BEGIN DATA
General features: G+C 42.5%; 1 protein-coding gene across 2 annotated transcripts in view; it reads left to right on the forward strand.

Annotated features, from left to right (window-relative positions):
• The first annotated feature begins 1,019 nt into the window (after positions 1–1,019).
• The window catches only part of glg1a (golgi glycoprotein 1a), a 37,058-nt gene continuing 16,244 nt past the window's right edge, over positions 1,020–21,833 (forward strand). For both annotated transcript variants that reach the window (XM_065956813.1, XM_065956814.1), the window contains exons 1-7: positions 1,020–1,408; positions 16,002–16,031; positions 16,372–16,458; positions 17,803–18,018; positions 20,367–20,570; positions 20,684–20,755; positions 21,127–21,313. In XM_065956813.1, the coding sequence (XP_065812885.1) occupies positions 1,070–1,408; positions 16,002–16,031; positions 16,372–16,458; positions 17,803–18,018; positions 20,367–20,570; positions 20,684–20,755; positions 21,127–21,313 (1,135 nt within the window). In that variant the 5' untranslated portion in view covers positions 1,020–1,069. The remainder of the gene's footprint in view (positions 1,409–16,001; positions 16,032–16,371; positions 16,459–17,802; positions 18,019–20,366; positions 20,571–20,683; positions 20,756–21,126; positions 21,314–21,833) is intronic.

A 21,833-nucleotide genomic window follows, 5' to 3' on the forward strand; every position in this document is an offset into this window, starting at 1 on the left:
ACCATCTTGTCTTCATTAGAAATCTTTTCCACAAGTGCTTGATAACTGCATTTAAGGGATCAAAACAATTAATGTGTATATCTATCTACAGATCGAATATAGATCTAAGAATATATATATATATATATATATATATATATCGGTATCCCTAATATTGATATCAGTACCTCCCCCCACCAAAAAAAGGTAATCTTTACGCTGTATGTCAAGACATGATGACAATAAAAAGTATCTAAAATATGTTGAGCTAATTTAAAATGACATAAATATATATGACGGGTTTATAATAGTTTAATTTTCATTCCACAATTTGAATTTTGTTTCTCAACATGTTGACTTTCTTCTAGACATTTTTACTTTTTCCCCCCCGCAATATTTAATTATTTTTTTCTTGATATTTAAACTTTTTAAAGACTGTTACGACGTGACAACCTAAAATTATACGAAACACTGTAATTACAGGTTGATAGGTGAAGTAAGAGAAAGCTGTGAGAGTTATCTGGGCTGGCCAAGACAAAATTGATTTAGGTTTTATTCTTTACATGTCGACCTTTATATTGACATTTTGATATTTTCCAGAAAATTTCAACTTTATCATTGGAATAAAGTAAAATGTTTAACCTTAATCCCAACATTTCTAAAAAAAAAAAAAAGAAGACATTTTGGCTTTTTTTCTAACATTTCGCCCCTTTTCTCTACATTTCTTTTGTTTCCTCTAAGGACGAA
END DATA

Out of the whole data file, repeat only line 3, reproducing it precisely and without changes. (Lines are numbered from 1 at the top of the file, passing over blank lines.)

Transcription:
• The first annotated feature begins 1,019 nt into the window (after positions 1–1,019).